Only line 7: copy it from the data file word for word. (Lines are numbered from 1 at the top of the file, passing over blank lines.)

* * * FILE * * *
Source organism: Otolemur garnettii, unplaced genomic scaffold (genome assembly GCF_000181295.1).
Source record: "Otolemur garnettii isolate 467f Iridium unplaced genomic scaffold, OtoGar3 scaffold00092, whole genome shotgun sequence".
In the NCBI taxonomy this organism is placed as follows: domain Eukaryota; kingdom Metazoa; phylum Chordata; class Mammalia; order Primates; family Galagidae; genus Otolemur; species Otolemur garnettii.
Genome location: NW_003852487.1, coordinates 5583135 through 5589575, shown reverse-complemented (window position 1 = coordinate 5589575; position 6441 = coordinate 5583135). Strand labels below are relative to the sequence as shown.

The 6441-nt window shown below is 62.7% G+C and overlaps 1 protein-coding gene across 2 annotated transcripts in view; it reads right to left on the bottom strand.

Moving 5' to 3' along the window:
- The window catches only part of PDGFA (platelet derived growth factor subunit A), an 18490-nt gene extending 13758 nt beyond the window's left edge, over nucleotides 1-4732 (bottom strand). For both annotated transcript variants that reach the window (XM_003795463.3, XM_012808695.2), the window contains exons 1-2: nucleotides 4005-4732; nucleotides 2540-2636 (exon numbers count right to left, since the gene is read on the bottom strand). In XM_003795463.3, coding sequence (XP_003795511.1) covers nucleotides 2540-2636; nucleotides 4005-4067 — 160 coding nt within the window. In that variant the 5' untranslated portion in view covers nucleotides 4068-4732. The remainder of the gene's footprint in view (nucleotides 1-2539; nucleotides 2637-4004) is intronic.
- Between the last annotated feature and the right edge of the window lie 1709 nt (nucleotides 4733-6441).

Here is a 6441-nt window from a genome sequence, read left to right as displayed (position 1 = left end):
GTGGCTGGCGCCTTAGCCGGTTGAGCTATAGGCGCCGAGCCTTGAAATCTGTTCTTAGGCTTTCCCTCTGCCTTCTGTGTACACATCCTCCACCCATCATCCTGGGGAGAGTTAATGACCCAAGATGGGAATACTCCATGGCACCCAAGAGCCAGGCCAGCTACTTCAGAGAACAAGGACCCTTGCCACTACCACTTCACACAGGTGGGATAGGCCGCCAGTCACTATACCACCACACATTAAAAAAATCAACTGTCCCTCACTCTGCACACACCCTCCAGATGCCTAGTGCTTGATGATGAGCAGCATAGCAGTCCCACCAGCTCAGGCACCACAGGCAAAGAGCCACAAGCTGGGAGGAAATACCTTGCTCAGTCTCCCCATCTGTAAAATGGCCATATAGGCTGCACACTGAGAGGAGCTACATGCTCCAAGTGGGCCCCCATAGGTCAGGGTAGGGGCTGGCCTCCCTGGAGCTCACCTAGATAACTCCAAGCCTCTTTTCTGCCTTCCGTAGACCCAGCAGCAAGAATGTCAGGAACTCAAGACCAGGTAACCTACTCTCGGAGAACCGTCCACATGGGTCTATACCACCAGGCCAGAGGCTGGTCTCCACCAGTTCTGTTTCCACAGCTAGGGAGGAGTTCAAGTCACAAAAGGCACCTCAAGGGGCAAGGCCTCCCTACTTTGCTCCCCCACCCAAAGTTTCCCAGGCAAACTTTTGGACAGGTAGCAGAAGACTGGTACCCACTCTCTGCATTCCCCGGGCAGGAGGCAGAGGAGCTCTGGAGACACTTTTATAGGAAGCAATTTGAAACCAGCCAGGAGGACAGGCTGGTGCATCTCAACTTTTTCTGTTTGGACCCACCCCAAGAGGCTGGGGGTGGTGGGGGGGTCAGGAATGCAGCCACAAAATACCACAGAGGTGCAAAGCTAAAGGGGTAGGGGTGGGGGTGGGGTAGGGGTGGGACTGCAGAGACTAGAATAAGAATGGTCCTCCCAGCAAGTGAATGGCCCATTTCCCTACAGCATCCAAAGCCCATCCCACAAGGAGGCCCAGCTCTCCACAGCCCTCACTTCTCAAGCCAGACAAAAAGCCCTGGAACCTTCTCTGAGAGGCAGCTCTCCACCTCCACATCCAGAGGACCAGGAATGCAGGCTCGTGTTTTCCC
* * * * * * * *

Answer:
- The window catches only part of PDGFA (platelet derived growth factor subunit A), an 18490-nt gene extending 13758 nt beyond the window's left edge, over nucleotides 1-4732 (bottom strand). For both annotated transcript variants that reach the window (XM_003795463.3, XM_012808695.2), the window contains exons 1-2: nucleotides 4005-4732; nucleotides 2540-2636 (exon numbers count right to left, since the gene is read on the bottom strand). In XM_003795463.3, coding sequence (XP_003795511.1) covers nucleotides 2540-2636; nucleotides 4005-4067 — 160 coding nt within the window. In that variant the 5' untranslated portion in view covers nucleotides 4068-4732. The remainder of the gene's footprint in view (nucleotides 1-2539; nucleotides 2637-4004) is intronic.